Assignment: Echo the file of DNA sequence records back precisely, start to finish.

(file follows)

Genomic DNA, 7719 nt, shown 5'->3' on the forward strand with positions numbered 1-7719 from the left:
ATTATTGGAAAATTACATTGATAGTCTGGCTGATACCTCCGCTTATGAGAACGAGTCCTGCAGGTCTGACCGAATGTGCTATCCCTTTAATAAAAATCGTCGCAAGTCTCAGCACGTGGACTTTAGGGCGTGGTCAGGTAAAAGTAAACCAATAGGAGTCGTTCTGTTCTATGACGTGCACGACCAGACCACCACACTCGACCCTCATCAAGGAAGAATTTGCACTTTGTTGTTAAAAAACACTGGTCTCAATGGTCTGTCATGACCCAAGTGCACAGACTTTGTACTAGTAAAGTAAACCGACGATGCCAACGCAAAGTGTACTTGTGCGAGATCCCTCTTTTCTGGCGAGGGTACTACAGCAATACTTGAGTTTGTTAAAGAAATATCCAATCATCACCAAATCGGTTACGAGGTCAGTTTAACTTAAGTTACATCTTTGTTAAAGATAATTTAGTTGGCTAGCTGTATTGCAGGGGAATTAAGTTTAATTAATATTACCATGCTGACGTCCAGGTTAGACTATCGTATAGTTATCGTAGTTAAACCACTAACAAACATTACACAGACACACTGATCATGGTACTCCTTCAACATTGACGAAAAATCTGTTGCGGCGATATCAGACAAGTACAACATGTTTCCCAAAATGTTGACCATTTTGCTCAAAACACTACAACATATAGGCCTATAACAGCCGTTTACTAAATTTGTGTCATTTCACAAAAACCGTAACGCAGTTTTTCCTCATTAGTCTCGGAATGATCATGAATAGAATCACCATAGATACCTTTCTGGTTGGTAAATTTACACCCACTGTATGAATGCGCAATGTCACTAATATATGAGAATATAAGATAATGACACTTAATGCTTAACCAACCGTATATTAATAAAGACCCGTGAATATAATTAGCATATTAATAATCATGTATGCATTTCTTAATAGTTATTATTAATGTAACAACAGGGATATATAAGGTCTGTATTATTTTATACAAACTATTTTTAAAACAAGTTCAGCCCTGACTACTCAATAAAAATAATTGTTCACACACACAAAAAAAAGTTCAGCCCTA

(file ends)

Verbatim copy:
Genomic DNA, 7719 nt, shown 5'->3' on the forward strand with positions numbered 1-7719 from the left:
ATTATTGGAAAATTACATTGATAGTCTGGCTGATACCTCCGCTTATGAGAACGAGTCCTGCAGGTCTGACCGAATGTGCTATCCCTTTAATAAAAATCGTCGCAAGTCTCAGCACGTGGACTTTAGGGCGTGGTCAGGTAAAAGTAAACCAATAGGAGTCGTTCTGTTCTATGACGTGCACGACCAGACCACCACACTCGACCCTCATCAAGGAAGAATTTGCACTTTGTTGTTAAAAAACACTGGTCTCAATGGTCTGTCATGACCCAAGTGCACAGACTTTGTACTAGTAAAGTAAACCGACGATGCCAACGCAAAGTGTACTTGTGCGAGATCCCTCTTTTCTGGCGAGGGTACTACAGCAATACTTGAGTTTGTTAAAGAAATATCCAATCATCACCAAATCGGTTACGAGGTCAGTTTAACTTAAGTTACATCTTTGTTAAAGATAATTTAGTTGGCTAGCTGTATTGCAGGGGAATTAAGTTTAATTAATATTACCATGCTGACGTCCAGGTTAGACTATCGTATAGTTATCGTAGTTAAACCACTAACAAACATTACACAGACACACTGATCATGGTACTCCTTCAACATTGACGAAAAATCTGTTGCGGCGATATCAGACAAGTACAACATGTTTCCCAAAATGTTGACCATTTTGCTCAAAACACTACAACATATAGGCCTATAACAGCCGTTTACTAAATTTGTGTCATTTCACAAAAACCGTAACGCAGTTTTTCCTCATTAGTCTCGGAATGATCATGAATAGAATCACCATAGATACCTTTCTGGTTGGTAAATTTACACCCACTGTATGAATGCGCAATGTCACTAATATATGAGAATATAAGATAATGACACTTAATGCTTAACCAACCGTATATTAATAAAGACCCGTGAATATAATTAGCATATTAATAATCATGTATGCATTTCTTAATAGTTATTATTAATGTAACAACAGGGATATATAAGGTCTGTATTATTTTATACAAACTATTTTTAAAACAAGTTCAGCCCTGACTACTCAATAAAAATAATTGTTCACACACACAAAAAAAAGTTCAGCCCTA